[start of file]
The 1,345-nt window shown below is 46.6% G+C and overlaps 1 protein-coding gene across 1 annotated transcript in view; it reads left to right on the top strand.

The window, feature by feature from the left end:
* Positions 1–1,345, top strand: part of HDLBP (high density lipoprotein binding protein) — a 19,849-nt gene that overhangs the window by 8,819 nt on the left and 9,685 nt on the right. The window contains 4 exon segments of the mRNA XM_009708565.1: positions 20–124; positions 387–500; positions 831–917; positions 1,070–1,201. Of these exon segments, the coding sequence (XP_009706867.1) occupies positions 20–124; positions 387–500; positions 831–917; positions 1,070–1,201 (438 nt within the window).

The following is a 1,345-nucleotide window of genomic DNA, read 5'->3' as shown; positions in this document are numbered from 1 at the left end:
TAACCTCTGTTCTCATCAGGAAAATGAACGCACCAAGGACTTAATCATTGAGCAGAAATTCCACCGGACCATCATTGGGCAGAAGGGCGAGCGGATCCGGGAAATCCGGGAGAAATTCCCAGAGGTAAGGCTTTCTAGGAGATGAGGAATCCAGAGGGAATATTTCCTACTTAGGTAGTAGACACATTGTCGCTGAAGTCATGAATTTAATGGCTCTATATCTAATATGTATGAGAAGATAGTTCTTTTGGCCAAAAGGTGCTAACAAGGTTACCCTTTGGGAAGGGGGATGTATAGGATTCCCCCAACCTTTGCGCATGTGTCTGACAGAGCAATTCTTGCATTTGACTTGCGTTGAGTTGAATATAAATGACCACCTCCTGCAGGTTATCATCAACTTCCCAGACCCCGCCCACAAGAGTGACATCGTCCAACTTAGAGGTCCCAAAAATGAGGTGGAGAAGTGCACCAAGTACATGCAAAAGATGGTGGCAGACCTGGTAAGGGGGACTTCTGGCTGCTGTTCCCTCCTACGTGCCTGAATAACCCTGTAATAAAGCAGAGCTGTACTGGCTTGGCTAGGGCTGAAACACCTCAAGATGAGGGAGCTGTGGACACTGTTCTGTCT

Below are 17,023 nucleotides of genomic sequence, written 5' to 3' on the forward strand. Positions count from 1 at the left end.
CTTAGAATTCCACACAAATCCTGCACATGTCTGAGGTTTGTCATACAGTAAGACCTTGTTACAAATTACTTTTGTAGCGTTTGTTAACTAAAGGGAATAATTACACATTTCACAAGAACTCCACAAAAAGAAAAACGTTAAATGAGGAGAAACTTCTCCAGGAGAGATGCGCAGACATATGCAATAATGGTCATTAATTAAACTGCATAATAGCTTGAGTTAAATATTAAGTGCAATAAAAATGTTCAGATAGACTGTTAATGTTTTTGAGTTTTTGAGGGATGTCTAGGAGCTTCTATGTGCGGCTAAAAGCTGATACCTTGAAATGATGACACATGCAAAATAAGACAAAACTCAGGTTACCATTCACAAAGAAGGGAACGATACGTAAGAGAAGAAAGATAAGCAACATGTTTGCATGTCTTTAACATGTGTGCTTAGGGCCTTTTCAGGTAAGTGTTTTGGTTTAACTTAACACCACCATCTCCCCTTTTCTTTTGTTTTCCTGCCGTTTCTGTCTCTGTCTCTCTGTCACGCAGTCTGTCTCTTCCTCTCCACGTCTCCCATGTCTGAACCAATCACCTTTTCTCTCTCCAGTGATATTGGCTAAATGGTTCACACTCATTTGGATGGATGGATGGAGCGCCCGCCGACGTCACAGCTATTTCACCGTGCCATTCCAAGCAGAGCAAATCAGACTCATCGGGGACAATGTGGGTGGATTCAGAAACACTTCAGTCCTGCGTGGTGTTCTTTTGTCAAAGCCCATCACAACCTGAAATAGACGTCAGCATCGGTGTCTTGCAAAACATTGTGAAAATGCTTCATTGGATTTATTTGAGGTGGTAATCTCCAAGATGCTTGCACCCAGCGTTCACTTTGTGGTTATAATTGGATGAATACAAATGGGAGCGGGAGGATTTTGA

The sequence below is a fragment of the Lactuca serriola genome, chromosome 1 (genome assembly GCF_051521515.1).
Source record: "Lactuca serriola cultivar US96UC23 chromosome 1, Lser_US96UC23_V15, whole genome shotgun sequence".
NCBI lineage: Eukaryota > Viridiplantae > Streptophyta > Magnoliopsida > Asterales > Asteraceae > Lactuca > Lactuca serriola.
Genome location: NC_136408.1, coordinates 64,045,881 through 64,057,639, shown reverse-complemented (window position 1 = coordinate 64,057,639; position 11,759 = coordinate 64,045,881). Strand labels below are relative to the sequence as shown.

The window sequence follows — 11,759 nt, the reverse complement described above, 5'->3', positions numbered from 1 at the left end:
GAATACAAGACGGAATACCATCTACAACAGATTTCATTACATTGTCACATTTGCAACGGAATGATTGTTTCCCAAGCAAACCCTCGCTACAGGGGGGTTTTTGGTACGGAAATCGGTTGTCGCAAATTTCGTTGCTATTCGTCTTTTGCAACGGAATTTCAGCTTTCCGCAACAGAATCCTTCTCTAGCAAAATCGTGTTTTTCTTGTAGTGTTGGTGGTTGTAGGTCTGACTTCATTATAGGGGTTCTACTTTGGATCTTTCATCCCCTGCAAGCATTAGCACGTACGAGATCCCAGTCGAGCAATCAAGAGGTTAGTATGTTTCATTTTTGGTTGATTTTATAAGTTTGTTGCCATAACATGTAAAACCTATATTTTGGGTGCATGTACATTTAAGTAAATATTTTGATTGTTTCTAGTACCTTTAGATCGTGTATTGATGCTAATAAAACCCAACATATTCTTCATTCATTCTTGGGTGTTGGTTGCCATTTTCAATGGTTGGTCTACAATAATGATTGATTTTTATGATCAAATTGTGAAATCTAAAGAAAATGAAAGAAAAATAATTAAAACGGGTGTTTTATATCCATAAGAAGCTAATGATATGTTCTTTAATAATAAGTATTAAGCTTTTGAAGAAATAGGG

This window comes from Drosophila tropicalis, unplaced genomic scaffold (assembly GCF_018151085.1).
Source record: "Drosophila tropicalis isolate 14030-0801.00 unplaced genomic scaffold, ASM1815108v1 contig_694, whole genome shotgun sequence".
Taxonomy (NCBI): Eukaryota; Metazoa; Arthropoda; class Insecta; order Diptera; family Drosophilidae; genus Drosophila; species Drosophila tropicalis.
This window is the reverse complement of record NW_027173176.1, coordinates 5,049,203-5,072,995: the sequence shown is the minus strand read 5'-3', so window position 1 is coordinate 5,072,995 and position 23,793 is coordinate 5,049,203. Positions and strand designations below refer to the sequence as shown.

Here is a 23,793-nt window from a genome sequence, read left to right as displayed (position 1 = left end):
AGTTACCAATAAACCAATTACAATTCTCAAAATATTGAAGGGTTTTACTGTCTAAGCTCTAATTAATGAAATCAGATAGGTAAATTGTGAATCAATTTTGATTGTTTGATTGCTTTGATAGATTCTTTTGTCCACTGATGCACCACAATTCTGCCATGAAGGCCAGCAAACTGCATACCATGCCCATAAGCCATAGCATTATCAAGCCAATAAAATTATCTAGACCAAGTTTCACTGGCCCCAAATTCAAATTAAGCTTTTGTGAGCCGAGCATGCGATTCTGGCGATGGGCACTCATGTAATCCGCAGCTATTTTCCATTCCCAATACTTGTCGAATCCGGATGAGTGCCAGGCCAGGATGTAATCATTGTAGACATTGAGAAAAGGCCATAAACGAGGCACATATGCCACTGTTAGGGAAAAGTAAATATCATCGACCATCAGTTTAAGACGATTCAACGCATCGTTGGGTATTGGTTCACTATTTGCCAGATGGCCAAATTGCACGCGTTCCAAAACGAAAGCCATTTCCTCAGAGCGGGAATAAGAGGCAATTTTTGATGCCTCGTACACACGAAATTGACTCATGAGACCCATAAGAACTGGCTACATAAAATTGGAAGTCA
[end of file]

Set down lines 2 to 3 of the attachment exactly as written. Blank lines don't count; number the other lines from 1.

The window, feature by feature from the left end:
* Positions 1–1,345, top strand: part of HDLBP (high density lipoprotein binding protein) — a 19,849-nt gene that overhangs the window by 8,819 nt on the left and 9,685 nt on the right. The window contains 4 exon segments of the mRNA XM_009708565.1: positions 20–124; positions 387–500; positions 831–917; positions 1,070–1,201. Of these exon segments, the coding sequence (XP_009706867.1) occupies positions 20–124; positions 387–500; positions 831–917; positions 1,070–1,201 (438 nt within the window).